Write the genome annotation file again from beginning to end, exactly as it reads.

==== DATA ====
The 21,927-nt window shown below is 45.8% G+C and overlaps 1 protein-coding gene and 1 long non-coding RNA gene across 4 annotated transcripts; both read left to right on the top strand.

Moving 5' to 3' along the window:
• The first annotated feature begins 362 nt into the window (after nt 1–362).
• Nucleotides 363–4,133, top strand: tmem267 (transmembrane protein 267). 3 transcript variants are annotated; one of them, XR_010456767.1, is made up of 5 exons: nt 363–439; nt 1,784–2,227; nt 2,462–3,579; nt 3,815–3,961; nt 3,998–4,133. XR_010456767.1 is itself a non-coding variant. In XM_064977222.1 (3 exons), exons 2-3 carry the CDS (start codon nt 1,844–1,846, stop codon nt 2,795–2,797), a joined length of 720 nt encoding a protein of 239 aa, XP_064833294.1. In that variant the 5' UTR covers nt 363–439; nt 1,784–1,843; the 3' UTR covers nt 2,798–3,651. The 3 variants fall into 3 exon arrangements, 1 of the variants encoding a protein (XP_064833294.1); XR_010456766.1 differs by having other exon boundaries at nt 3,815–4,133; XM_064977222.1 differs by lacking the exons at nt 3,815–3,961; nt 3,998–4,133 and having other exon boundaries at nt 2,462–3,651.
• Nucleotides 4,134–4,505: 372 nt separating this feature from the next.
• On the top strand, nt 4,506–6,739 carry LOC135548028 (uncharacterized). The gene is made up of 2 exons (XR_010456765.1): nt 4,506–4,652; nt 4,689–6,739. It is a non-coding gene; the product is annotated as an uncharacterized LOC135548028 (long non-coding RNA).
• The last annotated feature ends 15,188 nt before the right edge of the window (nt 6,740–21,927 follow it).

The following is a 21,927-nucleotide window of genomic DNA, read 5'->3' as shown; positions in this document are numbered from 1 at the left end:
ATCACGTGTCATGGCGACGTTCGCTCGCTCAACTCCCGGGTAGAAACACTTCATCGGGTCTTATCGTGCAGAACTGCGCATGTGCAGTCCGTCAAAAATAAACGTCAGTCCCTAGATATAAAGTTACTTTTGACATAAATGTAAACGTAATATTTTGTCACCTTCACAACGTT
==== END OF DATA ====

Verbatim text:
The 21,927-nt window shown below is 45.8% G+C and overlaps 1 protein-coding gene and 1 long non-coding RNA gene across 4 annotated transcripts; both read left to right on the top strand.

Moving 5' to 3' along the window:
• The first annotated feature begins 362 nt into the window (after nt 1–362).
• Nucleotides 363–4,133, top strand: tmem267 (transmembrane protein 267). 3 transcript variants are annotated; one of them, XR_010456767.1, is made up of 5 exons: nt 363–439; nt 1,784–2,227; nt 2,462–3,579; nt 3,815–3,961; nt 3,998–4,133. XR_010456767.1 is itself a non-coding variant. In XM_064977222.1 (3 exons), exons 2-3 carry the CDS (start codon nt 1,844–1,846, stop codon nt 2,795–2,797), a joined length of 720 nt encoding a protein of 239 aa, XP_064833294.1. In that variant the 5' UTR covers nt 363–439; nt 1,784–1,843; the 3' UTR covers nt 2,798–3,651. The 3 variants fall into 3 exon arrangements, 1 of the variants encoding a protein (XP_064833294.1); XR_010456766.1 differs by having other exon boundaries at nt 3,815–4,133; XM_064977222.1 differs by lacking the exons at nt 3,815–3,961; nt 3,998–4,133 and having other exon boundaries at nt 2,462–3,651.
• Nucleotides 4,134–4,505: 372 nt separating this feature from the next.
• On the top strand, nt 4,506–6,739 carry LOC135548028 (uncharacterized). The gene is made up of 2 exons (XR_010456765.1): nt 4,506–4,652; nt 4,689–6,739. It is a non-coding gene; the product is annotated as an uncharacterized LOC135548028 (long non-coding RNA).
• The last annotated feature ends 15,188 nt before the right edge of the window (nt 6,740–21,927 follow it).

The following is a 21,927-nucleotide window of genomic DNA, read 5'->3' as shown; positions in this document are numbered from 1 at the left end:
ATCACGTGTCATGGCGACGTTCGCTCGCTCAACTCCCGGGTAGAAACACTTCATCGGGTCTTATCGTGCAGAACTGCGCATGTGCAGTCCGTCAAAAATAAACGTCAGTCCCTAGATATAAAGTTACTTTTGACATAAATGTAAACGTAATATTTTGTCACCTTCACAACGTT